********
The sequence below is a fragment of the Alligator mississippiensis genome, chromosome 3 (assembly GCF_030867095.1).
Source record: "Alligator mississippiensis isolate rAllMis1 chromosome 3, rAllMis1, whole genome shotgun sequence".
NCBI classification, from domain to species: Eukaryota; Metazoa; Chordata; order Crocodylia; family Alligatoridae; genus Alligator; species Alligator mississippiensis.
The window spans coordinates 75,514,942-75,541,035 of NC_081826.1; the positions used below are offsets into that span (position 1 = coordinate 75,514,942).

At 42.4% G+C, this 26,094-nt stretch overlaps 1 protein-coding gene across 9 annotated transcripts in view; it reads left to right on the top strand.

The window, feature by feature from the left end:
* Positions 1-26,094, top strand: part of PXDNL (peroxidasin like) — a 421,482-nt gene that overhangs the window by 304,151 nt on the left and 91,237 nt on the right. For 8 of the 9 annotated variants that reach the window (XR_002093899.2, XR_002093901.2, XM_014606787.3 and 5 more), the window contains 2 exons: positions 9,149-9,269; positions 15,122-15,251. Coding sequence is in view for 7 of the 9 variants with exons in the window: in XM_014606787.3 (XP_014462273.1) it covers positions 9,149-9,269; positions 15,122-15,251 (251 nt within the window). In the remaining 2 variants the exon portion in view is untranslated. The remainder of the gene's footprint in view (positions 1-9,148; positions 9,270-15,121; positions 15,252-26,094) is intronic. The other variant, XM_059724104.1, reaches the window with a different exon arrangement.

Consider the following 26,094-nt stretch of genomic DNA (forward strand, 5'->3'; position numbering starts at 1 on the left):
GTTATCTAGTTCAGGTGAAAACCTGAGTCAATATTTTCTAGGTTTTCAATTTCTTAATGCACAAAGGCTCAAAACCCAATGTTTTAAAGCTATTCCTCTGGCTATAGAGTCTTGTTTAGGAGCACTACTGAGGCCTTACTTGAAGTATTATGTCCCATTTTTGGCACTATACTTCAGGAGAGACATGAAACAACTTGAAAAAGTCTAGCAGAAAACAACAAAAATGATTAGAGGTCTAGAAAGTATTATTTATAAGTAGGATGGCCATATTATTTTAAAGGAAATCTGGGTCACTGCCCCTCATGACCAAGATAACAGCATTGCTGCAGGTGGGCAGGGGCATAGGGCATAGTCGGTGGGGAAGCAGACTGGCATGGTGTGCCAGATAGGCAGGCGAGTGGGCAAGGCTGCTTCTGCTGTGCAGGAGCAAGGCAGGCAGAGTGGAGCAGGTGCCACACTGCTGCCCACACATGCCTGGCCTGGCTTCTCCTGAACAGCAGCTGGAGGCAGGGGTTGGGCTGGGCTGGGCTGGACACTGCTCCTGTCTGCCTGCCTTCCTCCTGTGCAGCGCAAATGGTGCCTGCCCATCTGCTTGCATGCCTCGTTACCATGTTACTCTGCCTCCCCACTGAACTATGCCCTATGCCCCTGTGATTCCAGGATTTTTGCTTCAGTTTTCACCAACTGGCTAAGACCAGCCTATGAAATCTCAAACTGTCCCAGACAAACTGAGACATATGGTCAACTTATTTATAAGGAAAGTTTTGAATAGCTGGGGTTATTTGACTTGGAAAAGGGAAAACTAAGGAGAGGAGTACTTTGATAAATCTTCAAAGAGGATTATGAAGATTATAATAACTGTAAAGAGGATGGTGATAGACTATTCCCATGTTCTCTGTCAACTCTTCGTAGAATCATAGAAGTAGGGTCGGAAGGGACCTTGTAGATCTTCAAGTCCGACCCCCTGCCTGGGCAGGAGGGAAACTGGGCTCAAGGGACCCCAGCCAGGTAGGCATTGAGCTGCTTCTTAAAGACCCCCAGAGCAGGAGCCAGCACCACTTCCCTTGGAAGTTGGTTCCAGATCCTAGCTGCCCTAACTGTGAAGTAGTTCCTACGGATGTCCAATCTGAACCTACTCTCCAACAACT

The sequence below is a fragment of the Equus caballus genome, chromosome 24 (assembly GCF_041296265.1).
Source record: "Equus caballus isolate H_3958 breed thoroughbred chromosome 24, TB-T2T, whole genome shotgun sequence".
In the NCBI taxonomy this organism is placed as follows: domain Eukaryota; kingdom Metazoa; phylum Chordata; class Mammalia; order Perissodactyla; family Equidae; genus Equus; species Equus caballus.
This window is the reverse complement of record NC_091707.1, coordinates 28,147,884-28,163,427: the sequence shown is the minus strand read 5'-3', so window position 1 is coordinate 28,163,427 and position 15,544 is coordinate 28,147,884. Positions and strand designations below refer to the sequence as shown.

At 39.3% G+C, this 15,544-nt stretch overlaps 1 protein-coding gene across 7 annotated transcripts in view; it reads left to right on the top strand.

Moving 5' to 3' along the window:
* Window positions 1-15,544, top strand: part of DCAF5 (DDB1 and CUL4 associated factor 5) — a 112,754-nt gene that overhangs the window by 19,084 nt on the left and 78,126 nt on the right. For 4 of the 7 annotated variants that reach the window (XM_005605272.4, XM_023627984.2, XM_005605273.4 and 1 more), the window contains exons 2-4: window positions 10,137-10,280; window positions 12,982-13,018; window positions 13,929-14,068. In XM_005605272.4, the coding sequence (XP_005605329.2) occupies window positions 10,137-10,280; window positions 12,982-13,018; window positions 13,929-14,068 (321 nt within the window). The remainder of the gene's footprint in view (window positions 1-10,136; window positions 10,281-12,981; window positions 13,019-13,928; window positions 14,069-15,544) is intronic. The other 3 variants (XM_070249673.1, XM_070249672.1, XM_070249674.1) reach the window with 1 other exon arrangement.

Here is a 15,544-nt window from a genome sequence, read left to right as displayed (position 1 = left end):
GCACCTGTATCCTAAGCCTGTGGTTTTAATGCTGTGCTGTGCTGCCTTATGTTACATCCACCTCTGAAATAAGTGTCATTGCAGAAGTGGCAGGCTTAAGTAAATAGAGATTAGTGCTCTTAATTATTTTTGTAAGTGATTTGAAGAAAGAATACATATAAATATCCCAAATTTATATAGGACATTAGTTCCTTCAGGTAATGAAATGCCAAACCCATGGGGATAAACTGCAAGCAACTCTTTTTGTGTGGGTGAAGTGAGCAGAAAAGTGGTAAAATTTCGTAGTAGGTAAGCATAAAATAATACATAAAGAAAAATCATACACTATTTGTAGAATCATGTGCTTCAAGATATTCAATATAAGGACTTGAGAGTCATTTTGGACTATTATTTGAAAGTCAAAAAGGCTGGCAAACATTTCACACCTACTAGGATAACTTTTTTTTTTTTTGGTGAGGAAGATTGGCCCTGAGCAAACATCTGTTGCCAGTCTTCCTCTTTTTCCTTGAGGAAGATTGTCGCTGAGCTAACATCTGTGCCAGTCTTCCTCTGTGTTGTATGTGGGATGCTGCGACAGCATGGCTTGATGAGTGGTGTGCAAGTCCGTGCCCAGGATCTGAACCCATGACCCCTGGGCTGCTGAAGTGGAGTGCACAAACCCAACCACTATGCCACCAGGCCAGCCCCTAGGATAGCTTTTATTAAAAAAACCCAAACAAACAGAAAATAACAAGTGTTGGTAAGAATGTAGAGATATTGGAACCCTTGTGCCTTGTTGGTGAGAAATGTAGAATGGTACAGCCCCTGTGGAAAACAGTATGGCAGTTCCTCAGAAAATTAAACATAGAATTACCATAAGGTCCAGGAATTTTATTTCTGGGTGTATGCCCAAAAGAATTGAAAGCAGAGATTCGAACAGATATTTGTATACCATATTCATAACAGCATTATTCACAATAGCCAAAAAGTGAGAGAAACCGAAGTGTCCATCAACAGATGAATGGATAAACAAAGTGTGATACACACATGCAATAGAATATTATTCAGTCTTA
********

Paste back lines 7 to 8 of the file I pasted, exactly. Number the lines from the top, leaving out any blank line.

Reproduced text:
* Positions 1-26,094, top strand: part of PXDNL (peroxidasin like) — a 421,482-nt gene that overhangs the window by 304,151 nt on the left and 91,237 nt on the right. For 8 of the 9 annotated variants that reach the window (XR_002093899.2, XR_002093901.2, XM_014606787.3 and 5 more), the window contains 2 exons: positions 9,149-9,269; positions 15,122-15,251. Coding sequence is in view for 7 of the 9 variants with exons in the window: in XM_014606787.3 (XP_014462273.1) it covers positions 9,149-9,269; positions 15,122-15,251 (251 nt within the window). In the remaining 2 variants the exon portion in view is untranslated. The remainder of the gene's footprint in view (positions 1-9,148; positions 9,270-15,121; positions 15,252-26,094) is intronic. The other variant, XM_059724104.1, reaches the window with a different exon arrangement.

Consider the following 26,094-nt stretch of genomic DNA (forward strand, 5'->3'; position numbering starts at 1 on the left):